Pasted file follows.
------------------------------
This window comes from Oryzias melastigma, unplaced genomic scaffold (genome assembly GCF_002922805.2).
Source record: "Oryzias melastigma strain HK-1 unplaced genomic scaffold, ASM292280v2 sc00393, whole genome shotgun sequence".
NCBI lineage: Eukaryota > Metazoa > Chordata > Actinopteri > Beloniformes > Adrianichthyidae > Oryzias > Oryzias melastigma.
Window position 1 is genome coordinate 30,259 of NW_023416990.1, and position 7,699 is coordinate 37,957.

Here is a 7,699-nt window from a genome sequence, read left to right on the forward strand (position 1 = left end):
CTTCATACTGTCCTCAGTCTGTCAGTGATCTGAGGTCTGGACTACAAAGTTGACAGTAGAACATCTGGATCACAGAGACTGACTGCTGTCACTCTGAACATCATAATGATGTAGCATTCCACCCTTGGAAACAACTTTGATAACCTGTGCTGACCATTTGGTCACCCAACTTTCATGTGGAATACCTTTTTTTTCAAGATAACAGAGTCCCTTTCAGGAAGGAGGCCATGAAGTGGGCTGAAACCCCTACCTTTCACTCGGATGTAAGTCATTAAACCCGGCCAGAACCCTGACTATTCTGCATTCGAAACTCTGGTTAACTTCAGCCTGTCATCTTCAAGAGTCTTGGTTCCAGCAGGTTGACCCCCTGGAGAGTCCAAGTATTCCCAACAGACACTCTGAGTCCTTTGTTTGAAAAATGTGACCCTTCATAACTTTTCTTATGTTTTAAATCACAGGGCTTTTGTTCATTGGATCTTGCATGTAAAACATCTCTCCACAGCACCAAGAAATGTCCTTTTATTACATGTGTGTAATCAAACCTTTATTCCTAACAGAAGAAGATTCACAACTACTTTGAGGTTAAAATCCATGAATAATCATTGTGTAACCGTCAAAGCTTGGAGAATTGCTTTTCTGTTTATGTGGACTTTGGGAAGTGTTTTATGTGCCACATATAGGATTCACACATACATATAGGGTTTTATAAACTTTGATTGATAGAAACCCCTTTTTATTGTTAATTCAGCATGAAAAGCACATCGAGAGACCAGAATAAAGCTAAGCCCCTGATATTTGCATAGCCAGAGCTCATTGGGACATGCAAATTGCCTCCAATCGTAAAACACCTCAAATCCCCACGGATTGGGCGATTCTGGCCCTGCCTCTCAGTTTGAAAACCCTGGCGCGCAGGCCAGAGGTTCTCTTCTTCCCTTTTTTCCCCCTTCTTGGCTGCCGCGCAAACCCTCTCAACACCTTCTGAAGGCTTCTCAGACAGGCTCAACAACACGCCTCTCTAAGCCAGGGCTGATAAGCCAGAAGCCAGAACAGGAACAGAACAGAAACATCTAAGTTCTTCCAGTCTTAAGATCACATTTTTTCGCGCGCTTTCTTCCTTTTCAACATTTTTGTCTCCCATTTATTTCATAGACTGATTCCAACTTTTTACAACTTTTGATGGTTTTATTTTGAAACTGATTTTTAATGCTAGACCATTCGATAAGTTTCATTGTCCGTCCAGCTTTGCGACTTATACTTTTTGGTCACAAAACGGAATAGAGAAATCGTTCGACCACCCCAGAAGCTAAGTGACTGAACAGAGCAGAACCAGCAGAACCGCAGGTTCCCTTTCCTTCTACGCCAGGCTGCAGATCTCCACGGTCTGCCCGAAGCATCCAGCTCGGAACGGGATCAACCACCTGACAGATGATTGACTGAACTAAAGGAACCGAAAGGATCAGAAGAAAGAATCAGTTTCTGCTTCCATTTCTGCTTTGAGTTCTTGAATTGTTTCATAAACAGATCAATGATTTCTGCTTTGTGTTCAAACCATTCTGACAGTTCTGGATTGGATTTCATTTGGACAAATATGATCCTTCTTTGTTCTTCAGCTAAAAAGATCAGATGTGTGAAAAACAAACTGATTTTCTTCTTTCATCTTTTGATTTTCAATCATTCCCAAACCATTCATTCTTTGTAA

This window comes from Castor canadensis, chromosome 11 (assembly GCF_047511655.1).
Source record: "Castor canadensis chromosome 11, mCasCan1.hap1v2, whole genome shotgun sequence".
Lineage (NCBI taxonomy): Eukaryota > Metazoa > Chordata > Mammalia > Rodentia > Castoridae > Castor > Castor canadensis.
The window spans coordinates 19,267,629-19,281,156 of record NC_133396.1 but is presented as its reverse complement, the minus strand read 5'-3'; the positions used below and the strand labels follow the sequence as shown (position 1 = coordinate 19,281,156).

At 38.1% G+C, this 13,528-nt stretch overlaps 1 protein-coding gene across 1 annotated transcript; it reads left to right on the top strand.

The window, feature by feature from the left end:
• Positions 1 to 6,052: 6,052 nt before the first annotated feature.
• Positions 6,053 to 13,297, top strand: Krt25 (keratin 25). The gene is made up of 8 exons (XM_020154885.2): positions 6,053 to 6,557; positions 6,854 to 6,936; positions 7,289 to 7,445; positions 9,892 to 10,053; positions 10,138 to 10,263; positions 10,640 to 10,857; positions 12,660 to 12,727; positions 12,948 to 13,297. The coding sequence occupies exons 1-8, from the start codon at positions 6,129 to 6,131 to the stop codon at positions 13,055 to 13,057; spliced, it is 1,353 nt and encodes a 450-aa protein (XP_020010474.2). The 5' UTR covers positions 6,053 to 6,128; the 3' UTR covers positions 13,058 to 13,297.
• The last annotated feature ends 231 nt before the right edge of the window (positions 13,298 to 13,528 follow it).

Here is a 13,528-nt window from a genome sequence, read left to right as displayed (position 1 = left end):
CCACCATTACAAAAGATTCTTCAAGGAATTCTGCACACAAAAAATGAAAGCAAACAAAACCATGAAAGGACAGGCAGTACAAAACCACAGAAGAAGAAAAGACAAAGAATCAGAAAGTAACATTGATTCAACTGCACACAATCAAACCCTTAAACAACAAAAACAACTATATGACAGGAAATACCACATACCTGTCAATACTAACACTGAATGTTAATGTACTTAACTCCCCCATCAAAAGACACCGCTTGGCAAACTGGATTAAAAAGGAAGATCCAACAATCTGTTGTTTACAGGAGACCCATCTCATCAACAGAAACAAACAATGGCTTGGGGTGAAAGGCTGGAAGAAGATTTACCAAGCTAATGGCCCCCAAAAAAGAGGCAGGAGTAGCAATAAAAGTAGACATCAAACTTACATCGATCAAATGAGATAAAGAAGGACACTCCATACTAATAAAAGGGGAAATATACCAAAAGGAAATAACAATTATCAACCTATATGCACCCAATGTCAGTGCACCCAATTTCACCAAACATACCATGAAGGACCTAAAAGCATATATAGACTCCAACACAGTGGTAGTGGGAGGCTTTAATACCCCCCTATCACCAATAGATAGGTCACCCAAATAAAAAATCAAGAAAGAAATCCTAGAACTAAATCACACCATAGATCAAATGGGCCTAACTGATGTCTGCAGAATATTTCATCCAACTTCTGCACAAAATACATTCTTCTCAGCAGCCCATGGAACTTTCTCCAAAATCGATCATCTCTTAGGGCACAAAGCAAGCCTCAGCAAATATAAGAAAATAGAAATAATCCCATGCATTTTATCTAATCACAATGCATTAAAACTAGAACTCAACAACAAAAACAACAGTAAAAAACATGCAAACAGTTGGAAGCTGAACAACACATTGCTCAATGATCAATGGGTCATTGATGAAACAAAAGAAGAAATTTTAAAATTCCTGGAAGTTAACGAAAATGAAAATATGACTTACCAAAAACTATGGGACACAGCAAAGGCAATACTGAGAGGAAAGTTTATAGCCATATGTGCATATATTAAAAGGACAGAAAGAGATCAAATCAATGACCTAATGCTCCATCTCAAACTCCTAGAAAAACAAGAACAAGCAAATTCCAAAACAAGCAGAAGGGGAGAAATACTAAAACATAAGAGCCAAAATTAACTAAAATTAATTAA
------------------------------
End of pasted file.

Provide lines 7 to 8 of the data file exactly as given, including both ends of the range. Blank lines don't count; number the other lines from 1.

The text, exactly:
This window comes from Castor canadensis, chromosome 11 (assembly GCF_047511655.1).
Source record: "Castor canadensis chromosome 11, mCasCan1.hap1v2, whole genome shotgun sequence".